6 Visual Design
In this section, we present the design goals from the perspective of user requirements (6.1). Then introduce in detail the visualization views of EpiMob for interactive policy setting and results analysis (6.2,6.3,6.4).
6.1 Design Goals
G1: Flexible basic parameters settings of the propagation model. The living habits, living environment, and public health conditions of different cities are different, which leads to the variation of , , . The system should allow the user to set the parameters of spread based on the objective condition of the target city. Besides, the traditional spread model treats the whole city as a homogeneous region, which means the spreading parameters are all the same across the whole city. However, depending on the functional division of the city, some regions have more entertainment facilities/shopping malls than others like the central business district. It makes people more likely to be exposed to other people and causes a higher value. To address this issue, the design should support a more fine-grained setting(i.e., each grid has its own value).
G2: Interactive spatial-temporal restriction setting. A specific restriction policy must have concrete spatio-temporal information(i.e., the implementation period and regions). However, the setting of spatial-temporal attributes is quite complicated for users due to the vast selection space. From the perspective of users, they want to set time range and regions reasonably, intuitively, and conveniently. To satisfy this requirement, we need to provide some prior knowledge to assist the user setting, and the prior knowledge should be displayed intuitively. Besides, users can preview, adjust their settings before submitting to the simulation module.
G3: Comparative visual analysis of different control policies. After submitting different policies, it is inevitable to compare the advantages and disadvantages of different policies. However, due to the diversity of potential geographical selection space, how to help users distinguish different policies has also become a challenge. For example, A user launched two policies, both including a variety of regions, and the two regions set intersect a lot. It is hard to automatically generate a name code for them so that they can be easily distinguished. In order to facilitate comparison, our interactive design also needs to boot and allow users to set a name code for policy by themselves. Further, with the help of distinguished name codes, we also need to support users to select different policies for comparison comfortably and save the results for further analysis.
6.2 Epidemic Parameter Setting View
Users are desired to set basic epidemic parameters and POI risk to conduct trajectory-based epidemic simulation and acquire the solution views for the infectious results.
6.2.1 Basic Epidemic Parameter Setting
Different cities have different actual conditions. As shown in the Fig.EpiMob: Interactive Visual Analytics of Citywide Human Mobility Restrictions for Epidemic Control-A4, we allow experts to set the basic spread parameters(i.e.,,,) based on the concrete situation. Also, the selection of simulation periods is supported, which could help experts to explore the impact of periodical human behavior changes on epidemic control(e.g., the human mobility behavior in winter and summer is quite different[zhang2017deep]).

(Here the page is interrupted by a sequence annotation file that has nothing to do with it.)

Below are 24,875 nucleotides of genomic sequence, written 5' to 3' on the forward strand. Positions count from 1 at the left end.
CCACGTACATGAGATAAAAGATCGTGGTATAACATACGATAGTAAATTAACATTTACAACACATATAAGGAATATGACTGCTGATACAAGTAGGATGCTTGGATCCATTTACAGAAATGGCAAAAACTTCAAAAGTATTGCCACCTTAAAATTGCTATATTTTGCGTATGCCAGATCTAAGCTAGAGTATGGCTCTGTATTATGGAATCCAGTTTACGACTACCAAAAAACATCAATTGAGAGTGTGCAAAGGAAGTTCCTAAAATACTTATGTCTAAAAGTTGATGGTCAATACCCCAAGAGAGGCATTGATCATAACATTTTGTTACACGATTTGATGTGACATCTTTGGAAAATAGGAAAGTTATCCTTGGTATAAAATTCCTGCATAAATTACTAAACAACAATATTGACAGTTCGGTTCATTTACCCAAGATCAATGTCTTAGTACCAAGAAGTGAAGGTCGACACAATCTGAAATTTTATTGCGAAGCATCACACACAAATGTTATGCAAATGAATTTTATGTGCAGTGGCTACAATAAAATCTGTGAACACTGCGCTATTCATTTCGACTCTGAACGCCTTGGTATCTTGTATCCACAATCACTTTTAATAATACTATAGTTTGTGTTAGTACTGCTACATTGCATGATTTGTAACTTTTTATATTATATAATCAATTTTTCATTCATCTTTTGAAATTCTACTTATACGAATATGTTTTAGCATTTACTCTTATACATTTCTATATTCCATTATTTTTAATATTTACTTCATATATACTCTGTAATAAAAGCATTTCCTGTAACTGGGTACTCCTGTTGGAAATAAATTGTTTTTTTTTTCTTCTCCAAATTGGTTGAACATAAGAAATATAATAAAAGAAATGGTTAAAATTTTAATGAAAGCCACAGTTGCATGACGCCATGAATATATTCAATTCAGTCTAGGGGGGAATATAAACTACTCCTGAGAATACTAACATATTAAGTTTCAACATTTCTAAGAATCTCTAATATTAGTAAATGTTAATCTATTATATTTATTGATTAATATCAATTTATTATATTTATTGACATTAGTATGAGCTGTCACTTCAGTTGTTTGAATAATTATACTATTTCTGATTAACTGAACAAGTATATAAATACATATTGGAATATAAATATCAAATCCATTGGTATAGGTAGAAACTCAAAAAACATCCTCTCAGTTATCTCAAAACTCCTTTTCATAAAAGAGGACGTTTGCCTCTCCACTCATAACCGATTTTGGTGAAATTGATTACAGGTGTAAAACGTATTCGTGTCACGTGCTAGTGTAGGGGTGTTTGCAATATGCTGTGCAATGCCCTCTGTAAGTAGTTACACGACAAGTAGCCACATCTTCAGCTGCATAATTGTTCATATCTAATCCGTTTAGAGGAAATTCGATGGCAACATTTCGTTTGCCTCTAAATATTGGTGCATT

6.2.2 Advanced Epidemic Parameter Setting
In order to achieve the design objectives mentioned in G1, we designed the POI Risk Adjustment panel to reduce the difficulty of fine-grained setting(Fig.EpiMob: Interactive Visual Analytics of Citywide Human Mobility Restrictions for Epidemic Control-A5), which utilizes the POI information in a grid to set its value. As there are many kinds of POI scattered in a grid, our plain idea is that experts could assign a new value to each kind of POI based on their experience. The specific setting method is to adjust the r-value change rate of each POI type based on the value, also called risk adjustment in EpiMob. Then, according to the proportion of each type of POI in the grid, weighted summation to calculate a new r value (). The concrete calculation method of for each kind of POI is shown in Equation (2).
6.3 Spatiotemporal Restriction Setting View
Users can obtain sufficient and effective prior knowledge such as traffic flow and POI distribution through interactive restriction setting view to formulate control policy that meets users’ expectations.
6.3.1 Detection View
To help users discover potential detection points, we design a detection view, which shows the geographic distribution of various types of POIs (Fig.3). In actual life, most of the detection points set at the entrance and exit of POI, such as the entrances and exits of stations and large shopping malls. The user may prefer to select the locations where some kinds of POIs are denser than others(e.g., In Fig.3 the user selects the places which have a higher entertainment POIs density than others). In this view, users can tick one or several types of POIs to observe the distribution.The method of adding detection points is straightforward. We supply two types of adding methods in the detection control panel (Fig.EpiMob: Interactive Visual Analytics of Citywide Human Mobility Restrictions for Epidemic Control-A2): draw selection areas directly on the map or drag mark to the location of interest. After successfully added, a mark will be generated at the selected grid, indicating that the detection will be performed here. In the subsequent simulation, all passing people will be detected according to the detection model in Section 5.2.1.
6.3.2 Telecommuting View